Monday, May 15, 2006

A New Status Report from the Gush Katif Expellees

This just came in to my mail box:-

Status Report – Nine Months after the “Disengagement”

Gush Katif Committee - May 2006
By Dror Vanunu, International Coordinator.

Nine months have passed since the terrible crisis befell us and we struggle to understand that we, who built homes, hothouses and public buildings, have to start afresh. It is a painful process, difficult and complicated, demanding effort and dedication to rebuild our lives after we were certain that our lives were settled.

After an exhausting process most of us have arrived at ‘caravillas’ located in four major centers: Nitzan, Lachish, Yad Binyamin and the Negev (Yated and Yivol). These small structures in the modern refugee camps built for us are uncomfortable, but one shining fact stands out: despite all the efforts to harass and disperse us, 85% of us remain united. This group unity makes it easier for us to face new realities.

The slogan trumpeted by the government prior to the expulsion – “There is a solution for every settler” – pales before the fact that 98% of our people have yet to find permanent housing and are still wandering from one temporary home to another. High unemployment statistics combined with delays in paying compensation to those torn from their homes, farms and businesses has had a devastating effect on those hundreds of families who not long ago were self-supporting and now find themselves forced to use compensation money simply to stay alive.

He who visits the various locations where Gush Katif refugees are located will find, along with the pain and frustration, a positive and optimistic attitude toward efforts to rebuild their lives. The Gush Katif Committee and individual communities are working together in dealing with government bureaucrats and other interested parties. Slowly, slowly we are beginning to see in certain areas projects that are being developed, hothouses rebuilt, and the revival of that special spirit that permeated the communities of Gush Katif prior to their destruction. The process of rehabilitating the expellees is long and complicated, and may continue for years to come. Only if the government views the rehabilitation of the expellees as a desired national objective, with the involvement of non-governmental agencies, will the Gush Katif communities be restored to their place as a constructive sector of our people and society.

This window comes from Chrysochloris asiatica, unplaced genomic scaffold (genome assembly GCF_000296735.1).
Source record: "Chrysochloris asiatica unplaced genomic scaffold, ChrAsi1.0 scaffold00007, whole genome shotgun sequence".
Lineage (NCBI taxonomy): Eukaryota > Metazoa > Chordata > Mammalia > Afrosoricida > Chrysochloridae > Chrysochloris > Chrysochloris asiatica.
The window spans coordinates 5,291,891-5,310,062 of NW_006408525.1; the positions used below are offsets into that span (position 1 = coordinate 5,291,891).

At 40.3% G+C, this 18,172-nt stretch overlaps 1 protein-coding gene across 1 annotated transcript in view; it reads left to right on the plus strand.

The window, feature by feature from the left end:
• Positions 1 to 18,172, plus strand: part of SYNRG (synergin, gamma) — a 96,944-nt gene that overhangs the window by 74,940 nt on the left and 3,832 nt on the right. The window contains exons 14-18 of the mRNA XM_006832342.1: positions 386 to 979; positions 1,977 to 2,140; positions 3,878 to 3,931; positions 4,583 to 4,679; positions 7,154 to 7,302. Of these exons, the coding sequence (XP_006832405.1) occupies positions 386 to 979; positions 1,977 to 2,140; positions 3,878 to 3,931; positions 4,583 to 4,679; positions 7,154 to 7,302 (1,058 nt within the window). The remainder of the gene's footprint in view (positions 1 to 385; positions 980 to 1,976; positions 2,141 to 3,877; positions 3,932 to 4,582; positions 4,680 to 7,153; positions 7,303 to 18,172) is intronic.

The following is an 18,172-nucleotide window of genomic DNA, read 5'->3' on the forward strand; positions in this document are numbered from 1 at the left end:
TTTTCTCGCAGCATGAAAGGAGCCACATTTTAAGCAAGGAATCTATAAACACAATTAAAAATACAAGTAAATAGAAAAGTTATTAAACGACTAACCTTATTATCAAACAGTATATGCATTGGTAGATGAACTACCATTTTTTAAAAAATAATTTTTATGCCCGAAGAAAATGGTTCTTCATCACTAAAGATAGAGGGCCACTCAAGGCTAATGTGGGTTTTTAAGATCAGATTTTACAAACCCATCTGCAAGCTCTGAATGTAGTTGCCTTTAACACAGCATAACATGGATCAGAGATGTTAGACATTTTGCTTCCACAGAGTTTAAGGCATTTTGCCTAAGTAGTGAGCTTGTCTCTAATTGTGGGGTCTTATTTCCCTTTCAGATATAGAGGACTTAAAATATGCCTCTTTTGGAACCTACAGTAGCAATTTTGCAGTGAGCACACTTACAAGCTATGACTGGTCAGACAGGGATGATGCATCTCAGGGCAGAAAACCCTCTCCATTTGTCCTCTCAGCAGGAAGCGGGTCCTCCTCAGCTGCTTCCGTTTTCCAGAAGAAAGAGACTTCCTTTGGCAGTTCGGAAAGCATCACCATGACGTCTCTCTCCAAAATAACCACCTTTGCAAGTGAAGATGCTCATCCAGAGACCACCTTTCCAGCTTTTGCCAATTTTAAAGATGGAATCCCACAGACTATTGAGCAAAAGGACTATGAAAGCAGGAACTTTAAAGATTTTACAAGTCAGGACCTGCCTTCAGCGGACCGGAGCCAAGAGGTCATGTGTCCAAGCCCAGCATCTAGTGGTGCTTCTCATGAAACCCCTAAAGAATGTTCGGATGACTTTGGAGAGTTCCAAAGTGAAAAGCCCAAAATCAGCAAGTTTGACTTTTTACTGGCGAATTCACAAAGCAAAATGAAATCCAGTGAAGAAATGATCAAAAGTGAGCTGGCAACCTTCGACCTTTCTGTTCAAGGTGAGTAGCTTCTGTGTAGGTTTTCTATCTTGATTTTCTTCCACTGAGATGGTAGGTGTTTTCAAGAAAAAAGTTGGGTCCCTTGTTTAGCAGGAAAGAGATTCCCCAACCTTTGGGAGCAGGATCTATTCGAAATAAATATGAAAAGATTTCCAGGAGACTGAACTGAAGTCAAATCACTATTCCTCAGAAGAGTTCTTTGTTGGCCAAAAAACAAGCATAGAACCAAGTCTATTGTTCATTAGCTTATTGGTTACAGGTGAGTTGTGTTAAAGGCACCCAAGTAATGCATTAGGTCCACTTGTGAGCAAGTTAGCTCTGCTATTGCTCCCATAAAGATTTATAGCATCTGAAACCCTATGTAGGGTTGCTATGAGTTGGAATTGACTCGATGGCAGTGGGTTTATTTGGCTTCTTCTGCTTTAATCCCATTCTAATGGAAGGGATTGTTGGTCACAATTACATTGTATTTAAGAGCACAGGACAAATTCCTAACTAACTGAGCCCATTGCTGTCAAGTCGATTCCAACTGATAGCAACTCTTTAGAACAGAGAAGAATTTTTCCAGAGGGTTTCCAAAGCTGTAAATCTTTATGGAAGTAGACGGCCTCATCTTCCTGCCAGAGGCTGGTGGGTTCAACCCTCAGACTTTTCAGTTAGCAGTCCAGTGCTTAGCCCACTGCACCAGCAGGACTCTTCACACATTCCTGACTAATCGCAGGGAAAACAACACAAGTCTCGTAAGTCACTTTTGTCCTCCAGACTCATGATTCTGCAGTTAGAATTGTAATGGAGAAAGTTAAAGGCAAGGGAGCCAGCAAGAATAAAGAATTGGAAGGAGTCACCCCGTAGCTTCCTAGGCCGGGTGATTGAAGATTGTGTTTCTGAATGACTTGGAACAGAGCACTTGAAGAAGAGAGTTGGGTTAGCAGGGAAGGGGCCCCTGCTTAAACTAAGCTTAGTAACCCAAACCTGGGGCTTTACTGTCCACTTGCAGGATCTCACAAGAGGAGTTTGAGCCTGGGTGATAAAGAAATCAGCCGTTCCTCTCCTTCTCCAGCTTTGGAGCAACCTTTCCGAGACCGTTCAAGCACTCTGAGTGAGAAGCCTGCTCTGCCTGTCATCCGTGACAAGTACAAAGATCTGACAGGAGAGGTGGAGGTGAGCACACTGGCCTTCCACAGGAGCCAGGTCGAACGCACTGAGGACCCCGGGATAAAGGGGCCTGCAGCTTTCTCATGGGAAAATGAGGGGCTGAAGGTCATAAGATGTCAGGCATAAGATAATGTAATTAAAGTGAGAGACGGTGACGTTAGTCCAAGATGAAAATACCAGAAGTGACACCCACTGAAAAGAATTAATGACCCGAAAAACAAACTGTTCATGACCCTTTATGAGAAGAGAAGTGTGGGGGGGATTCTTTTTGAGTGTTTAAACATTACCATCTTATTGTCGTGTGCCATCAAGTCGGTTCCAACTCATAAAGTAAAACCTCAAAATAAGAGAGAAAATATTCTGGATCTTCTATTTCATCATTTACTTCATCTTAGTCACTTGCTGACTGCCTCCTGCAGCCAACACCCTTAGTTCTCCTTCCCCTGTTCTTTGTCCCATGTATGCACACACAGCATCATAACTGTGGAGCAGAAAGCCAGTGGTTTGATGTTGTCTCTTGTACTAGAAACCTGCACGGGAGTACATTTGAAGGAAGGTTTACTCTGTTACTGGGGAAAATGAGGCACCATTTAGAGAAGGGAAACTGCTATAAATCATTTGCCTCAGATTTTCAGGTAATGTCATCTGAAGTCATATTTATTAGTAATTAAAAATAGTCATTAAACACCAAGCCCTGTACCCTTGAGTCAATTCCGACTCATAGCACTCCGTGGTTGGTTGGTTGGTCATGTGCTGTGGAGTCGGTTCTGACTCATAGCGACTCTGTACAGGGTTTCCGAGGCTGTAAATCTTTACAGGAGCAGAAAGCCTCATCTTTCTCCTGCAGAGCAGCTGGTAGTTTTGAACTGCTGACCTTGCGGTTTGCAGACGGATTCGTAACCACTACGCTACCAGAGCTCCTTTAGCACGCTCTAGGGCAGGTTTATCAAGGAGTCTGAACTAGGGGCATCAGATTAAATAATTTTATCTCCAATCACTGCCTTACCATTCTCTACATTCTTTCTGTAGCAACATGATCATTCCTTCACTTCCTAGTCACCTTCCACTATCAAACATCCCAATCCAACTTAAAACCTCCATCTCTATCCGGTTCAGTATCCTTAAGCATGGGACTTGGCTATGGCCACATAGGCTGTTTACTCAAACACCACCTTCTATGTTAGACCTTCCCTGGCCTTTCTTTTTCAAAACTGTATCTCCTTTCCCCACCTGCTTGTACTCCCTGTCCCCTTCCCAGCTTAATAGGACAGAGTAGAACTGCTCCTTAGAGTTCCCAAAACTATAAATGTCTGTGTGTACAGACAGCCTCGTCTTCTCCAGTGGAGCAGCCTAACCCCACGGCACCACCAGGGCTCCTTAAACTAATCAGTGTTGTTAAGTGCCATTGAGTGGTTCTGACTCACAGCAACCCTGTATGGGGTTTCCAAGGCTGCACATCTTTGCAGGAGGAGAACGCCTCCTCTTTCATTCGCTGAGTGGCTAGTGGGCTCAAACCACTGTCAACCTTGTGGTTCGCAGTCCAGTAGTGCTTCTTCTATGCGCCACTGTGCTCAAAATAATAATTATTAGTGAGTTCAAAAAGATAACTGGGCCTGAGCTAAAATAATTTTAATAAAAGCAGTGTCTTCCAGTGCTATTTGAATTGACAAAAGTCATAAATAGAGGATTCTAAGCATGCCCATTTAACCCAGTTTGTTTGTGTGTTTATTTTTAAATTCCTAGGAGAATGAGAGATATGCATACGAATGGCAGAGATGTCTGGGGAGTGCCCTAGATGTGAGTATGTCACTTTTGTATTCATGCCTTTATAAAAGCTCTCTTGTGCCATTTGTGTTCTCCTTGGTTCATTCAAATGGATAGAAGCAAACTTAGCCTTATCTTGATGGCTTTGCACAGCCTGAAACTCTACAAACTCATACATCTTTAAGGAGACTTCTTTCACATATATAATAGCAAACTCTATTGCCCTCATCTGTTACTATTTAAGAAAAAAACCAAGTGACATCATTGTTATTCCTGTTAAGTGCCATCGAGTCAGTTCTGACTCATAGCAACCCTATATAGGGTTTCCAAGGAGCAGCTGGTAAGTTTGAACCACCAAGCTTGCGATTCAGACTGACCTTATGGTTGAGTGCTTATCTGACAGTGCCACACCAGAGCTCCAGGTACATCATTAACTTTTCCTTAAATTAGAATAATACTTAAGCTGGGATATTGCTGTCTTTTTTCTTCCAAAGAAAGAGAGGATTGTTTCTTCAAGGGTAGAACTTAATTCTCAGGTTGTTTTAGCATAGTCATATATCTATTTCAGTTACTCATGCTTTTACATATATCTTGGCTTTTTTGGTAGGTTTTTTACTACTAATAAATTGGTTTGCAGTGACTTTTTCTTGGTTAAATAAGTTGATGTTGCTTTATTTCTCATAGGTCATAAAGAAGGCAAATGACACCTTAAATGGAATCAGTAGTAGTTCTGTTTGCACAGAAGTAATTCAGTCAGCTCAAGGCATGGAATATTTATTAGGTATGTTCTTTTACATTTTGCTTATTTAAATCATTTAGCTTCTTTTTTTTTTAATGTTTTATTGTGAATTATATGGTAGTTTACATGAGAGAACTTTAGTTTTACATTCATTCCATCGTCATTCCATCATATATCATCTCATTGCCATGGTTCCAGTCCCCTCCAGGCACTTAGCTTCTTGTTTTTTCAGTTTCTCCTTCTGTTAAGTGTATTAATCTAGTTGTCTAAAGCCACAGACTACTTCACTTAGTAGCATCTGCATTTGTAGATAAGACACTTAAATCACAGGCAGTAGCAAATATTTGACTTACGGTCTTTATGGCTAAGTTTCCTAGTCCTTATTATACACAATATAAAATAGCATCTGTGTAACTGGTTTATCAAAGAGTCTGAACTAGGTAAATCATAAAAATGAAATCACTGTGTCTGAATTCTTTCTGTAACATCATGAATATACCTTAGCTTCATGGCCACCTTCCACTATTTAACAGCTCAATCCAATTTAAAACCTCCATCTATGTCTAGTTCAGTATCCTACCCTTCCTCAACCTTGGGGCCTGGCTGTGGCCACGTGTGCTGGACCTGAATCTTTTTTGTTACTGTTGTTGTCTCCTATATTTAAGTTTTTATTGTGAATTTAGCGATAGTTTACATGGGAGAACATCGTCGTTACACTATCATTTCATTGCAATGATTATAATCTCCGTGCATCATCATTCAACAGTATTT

In my opinion, having discussed this with others, the impression is that in addiiton to "getting rid" of the "territories", this government wants also to destroy the "community spirit" that permeates our life style so as to minimize any future development of Nationalist-Religious ideology and capabilities.

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